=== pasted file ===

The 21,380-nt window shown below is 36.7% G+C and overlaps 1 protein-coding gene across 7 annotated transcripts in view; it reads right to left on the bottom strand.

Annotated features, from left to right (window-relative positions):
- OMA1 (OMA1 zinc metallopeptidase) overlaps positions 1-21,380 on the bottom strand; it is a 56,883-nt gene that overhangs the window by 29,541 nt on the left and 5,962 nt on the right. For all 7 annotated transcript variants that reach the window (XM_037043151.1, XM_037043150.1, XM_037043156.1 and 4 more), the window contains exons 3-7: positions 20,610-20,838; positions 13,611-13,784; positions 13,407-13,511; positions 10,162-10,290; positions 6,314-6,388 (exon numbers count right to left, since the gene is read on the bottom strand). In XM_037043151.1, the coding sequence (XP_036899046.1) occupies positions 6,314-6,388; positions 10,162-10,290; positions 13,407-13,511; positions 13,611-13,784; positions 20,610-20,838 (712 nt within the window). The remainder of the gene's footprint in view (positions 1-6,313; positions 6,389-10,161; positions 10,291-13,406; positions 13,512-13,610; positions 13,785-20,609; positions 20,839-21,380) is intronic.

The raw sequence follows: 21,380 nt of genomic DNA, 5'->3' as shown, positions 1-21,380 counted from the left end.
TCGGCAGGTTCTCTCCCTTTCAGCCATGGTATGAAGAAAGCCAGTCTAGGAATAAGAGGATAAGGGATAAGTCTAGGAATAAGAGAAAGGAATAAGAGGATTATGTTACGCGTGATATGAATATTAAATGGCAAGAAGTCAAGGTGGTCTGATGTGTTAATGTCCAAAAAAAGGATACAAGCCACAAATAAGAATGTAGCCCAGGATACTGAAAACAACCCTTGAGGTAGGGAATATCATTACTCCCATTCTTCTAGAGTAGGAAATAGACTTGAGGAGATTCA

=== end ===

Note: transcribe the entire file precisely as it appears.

The 21,380-nt window shown below is 36.7% G+C and overlaps 1 protein-coding gene across 7 annotated transcripts in view; it reads right to left on the bottom strand.

Annotated features, from left to right (window-relative positions):
- OMA1 (OMA1 zinc metallopeptidase) overlaps positions 1-21,380 on the bottom strand; it is a 56,883-nt gene that overhangs the window by 29,541 nt on the left and 5,962 nt on the right. For all 7 annotated transcript variants that reach the window (XM_037043151.1, XM_037043150.1, XM_037043156.1 and 4 more), the window contains exons 3-7: positions 20,610-20,838; positions 13,611-13,784; positions 13,407-13,511; positions 10,162-10,290; positions 6,314-6,388 (exon numbers count right to left, since the gene is read on the bottom strand). In XM_037043151.1, the coding sequence (XP_036899046.1) occupies positions 6,314-6,388; positions 10,162-10,290; positions 13,407-13,511; positions 13,611-13,784; positions 20,610-20,838 (712 nt within the window). The remainder of the gene's footprint in view (positions 1-6,313; positions 6,389-10,161; positions 10,291-13,406; positions 13,512-13,610; positions 13,785-20,609; positions 20,839-21,380) is intronic.

The raw sequence follows: 21,380 nt of genomic DNA, 5'->3' as shown, positions 1-21,380 counted from the left end.
TCGGCAGGTTCTCTCCCTTTCAGCCATGGTATGAAGAAAGCCAGTCTAGGAATAAGAGGATAAGGGATAAGTCTAGGAATAAGAGAAAGGAATAAGAGGATTATGTTACGCGTGATATGAATATTAAATGGCAAGAAGTCAAGGTGGTCTGATGTGTTAATGTCCAAAAAAAGGATACAAGCCACAAATAAGAATGTAGCCCAGGATACTGAAAACAACCCTTGAGGTAGGGAATATCATTACTCCCATTCTTCTAGAGTAGGAAATAGACTTGAGGAGATTCA